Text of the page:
Almost weekly another building company goes into liquidation and hits the news. And these are only the larger companies, generally owing millions to creditors and sub-contractors. What about all the smaller builders and various trades business we don’t hear about?
So why do builders go bust?
Unfortunately, there isn’t one particular reason or answer. However there are several common problems.
Here are my nine top reasons why building companies go bust and this applies to all other trades.
- Lack of business/management training
Business or management training isn’t usually included as part of your trade training. It makes sense. The most important thing to teach an apprentice is how to build a house properly, right.
Of course, it’s easy to migrate from being an employee to going out on your own. All you need is a bag of tools and a van. Anyone can do it – and many often do. But, just because you’re great at building houses doesn’t mean you will make a great business owner.
As your business gets bigger and you employ more staff your focus needs to shift from building houses to running a business. You need to learn a whole new skill set.
Payroll, tax, ACC, employment issues, debtors, creditors, business development, marketing, project management and sales are just a few of the things that you need to know as a business manager.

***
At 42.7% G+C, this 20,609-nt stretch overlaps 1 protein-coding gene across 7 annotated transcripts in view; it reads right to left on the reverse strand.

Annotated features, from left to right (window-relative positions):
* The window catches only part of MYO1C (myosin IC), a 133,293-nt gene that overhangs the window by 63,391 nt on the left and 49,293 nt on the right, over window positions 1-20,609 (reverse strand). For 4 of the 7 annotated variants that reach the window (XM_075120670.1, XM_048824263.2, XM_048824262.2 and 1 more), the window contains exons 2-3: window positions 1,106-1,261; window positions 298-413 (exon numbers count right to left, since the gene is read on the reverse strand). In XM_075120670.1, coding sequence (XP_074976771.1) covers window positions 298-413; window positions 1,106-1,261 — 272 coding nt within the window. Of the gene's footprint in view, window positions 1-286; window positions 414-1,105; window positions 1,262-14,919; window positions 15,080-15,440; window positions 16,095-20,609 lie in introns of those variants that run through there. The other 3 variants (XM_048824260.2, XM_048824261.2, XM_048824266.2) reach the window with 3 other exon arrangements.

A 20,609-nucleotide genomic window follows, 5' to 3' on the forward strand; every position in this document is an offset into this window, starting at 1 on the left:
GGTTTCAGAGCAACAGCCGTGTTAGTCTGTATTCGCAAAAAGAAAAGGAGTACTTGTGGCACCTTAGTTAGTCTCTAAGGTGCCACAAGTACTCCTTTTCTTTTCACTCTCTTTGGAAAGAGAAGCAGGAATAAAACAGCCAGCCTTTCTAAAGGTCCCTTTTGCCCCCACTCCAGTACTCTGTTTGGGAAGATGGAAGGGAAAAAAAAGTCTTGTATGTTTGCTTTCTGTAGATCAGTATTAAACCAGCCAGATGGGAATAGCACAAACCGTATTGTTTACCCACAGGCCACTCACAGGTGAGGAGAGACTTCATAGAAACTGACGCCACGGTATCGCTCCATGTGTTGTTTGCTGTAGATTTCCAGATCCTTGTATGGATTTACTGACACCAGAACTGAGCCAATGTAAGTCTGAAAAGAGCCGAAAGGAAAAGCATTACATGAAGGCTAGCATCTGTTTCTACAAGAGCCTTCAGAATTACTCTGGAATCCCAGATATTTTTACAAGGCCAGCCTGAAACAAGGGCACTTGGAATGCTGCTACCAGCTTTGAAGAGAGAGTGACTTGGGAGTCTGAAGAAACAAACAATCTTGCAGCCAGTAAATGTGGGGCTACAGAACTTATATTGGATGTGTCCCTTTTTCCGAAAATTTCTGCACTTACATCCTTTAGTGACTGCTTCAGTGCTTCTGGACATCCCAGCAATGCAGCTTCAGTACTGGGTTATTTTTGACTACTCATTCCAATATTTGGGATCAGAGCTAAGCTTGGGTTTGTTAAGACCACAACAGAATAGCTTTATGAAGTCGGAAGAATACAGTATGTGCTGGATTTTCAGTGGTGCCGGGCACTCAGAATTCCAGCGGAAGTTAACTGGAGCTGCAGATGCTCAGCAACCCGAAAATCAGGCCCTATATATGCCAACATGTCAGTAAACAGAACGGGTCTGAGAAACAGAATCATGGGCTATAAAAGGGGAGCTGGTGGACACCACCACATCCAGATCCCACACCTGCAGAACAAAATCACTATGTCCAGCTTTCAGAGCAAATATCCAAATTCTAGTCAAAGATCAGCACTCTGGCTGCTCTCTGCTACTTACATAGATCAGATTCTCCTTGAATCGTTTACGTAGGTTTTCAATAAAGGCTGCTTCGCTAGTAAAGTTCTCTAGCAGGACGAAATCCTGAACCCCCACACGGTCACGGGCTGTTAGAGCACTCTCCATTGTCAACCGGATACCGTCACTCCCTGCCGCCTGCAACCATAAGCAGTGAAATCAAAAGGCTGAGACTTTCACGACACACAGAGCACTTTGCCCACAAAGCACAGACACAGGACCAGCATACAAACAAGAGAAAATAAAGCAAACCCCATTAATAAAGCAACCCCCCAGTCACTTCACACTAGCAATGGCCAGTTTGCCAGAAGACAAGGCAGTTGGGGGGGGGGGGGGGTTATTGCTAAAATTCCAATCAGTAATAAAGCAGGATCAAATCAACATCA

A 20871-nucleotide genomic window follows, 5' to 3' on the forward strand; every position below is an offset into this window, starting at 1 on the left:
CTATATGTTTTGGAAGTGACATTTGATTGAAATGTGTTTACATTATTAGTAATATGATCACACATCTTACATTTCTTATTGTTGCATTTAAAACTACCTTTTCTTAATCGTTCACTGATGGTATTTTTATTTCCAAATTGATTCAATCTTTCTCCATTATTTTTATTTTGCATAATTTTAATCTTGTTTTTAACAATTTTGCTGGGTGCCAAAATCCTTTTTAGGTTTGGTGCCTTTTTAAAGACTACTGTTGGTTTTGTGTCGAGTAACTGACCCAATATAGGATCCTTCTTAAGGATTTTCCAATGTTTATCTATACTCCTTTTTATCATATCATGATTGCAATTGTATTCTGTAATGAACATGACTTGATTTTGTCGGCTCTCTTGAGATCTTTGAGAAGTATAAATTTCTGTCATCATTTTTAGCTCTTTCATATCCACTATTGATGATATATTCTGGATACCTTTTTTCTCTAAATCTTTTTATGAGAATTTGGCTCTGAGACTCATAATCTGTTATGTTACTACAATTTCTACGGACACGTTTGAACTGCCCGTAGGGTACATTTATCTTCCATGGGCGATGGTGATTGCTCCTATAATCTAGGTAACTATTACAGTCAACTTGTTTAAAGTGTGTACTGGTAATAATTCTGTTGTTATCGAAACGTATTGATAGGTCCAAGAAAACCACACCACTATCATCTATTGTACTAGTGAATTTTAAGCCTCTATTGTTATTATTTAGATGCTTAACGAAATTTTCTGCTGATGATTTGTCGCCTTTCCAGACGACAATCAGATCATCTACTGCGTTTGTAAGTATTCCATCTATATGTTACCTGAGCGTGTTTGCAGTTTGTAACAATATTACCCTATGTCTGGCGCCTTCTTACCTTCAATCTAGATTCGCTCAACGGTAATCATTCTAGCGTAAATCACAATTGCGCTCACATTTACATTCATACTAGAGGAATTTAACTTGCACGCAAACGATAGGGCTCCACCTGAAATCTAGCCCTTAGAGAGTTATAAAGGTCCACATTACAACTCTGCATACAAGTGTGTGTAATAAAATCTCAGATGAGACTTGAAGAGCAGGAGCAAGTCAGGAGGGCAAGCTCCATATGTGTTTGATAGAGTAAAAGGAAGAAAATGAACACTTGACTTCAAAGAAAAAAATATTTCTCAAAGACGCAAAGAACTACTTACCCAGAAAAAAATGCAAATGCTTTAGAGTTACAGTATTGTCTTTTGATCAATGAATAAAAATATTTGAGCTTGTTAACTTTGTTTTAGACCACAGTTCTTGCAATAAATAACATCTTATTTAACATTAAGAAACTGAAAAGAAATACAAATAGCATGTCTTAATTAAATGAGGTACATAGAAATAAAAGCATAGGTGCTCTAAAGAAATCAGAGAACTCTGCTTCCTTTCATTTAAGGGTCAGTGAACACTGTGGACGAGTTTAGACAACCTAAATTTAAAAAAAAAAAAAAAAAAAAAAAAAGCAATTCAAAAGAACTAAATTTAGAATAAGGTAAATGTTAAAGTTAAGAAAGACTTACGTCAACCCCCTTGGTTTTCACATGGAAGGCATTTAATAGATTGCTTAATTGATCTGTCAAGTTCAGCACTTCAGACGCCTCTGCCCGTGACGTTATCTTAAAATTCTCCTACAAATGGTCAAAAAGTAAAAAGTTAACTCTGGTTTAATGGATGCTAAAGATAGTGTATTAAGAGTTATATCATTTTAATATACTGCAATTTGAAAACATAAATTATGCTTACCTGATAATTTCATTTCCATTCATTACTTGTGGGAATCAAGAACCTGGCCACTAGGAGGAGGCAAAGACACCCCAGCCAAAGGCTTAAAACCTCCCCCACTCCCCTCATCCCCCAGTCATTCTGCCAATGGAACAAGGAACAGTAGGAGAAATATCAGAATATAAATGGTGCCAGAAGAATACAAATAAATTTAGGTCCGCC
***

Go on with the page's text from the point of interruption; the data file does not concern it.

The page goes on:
Some can be learned “on the job” and for others, you can hire specific people. But as the business owner, you need to be responsible for everything that goes on. You don’t need a business degree but taking time to learn some of these skills will benefit your business.
Where can you go to learn these new skills?
Most Polytechnics offer small business management courses. New Zealand Institute of Management and Icehouse are others.
- Incorrectly costing jobs/failing to back cost
Pricing jobs correctly is one of the hardest parts of running a construction business. Get this part wrong and it’s all downhill.
Most building supply merchants happily price up the materials you need. But if you can’t read the quotes properly to see what they have missed, and invariably they do, any mistake is on you.
Spreadsheets are great, but they rely on you to make sure you include everything and you have your quantities and formulas right.
Using a quantity surveyor is even better but they can be expensive. Money well spent, I suggest.
This is just the first part of the job. When the project is complete you need to go back over the costs and make sure what you said you could build it for is what you spent.
This may sound obvious, but in my experience, it’s not done often enough.
- Failing to keep track of time and costs
Once you have priced a job, the next most common mistake is not sticking to the schedule or budget.
Perhaps the most common mistake is labour – either underestimating the time required or not keeping track of the time spent.
There is no point in getting to the end and finding you are 20% over on materials or time on the job. However, if you do a summary after the end of each major component of the build (ground work, foundations, framing etc), then if you find you are over early on in the job, then you have a chance to pull it back as the build continues.